Ibn Sina and the Role of Spirituality in Medicine
Maryam Khan, Masters in Lifestyle Medicine (c), BSA, Neuroscience, University of Texas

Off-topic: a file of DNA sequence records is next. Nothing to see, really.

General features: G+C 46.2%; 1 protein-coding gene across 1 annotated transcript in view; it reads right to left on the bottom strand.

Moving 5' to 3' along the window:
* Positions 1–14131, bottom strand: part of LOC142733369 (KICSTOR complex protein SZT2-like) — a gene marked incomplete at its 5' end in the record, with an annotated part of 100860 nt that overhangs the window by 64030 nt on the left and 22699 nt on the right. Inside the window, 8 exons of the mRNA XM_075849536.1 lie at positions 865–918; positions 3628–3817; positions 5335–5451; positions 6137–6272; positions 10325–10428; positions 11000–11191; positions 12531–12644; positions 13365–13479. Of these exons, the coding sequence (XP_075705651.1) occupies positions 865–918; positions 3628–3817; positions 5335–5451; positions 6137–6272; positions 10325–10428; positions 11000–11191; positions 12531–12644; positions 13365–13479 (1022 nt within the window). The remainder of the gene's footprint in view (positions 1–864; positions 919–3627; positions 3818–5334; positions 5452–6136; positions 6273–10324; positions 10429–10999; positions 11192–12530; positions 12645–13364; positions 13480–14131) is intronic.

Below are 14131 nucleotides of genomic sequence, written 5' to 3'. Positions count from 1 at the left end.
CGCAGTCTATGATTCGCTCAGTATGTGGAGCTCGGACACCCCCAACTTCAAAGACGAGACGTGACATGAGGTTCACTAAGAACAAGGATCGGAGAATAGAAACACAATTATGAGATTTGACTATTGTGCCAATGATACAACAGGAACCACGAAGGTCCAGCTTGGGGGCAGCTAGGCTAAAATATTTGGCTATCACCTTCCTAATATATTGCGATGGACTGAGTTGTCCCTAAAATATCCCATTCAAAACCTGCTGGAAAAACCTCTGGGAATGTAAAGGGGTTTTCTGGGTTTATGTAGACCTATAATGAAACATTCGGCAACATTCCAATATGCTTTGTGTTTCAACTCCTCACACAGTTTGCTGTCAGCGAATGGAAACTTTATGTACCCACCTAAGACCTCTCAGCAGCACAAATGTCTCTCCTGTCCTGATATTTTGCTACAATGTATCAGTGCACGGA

Abu Ali al-Husayn ibn Abd Allah ibn Sina (or Ibn Sina) was born in 980 AD at a time of political decentralization and religious heterogeneity in the Arab world.This Arabian Golden Age was fruitive to new intellectual and religious trends, and Ibn Sina rode waves of both to synthesize a unique philosophical and medical curriculum that resulted in The Canon of Medicine. Incorporating the works of prominent Greek philosophers and physicians, Aristotle, Hippocrates, and Galen, along with Quranic references in his Canon, Ibn Sina demonstrated the interwoven relationship between medicine, religion, and philosophy in patient care. His incorporation and adaptation of work from the Greek medical community, despite the fact that they could be considered pagan by monotheistic academic peers, suggests that in the pursuit of improving patient care, details such as the contrasting religious backgrounds of medical scholars held minimal importance. Considering that Western medicine is deeply rooted in classical antiquity, it is surprising to see the trend drift from relative indifference regarding inclusion of religious ideologies, to our modern-day secularization of medicine. Taking into account the numerous studies demonstrating the benefits of spirituality on prognosis and the mind-body connection, I suggest we support patient spirituality as another component working towards a more holistic healing experience in the hospital - especially in today’s fear filled world.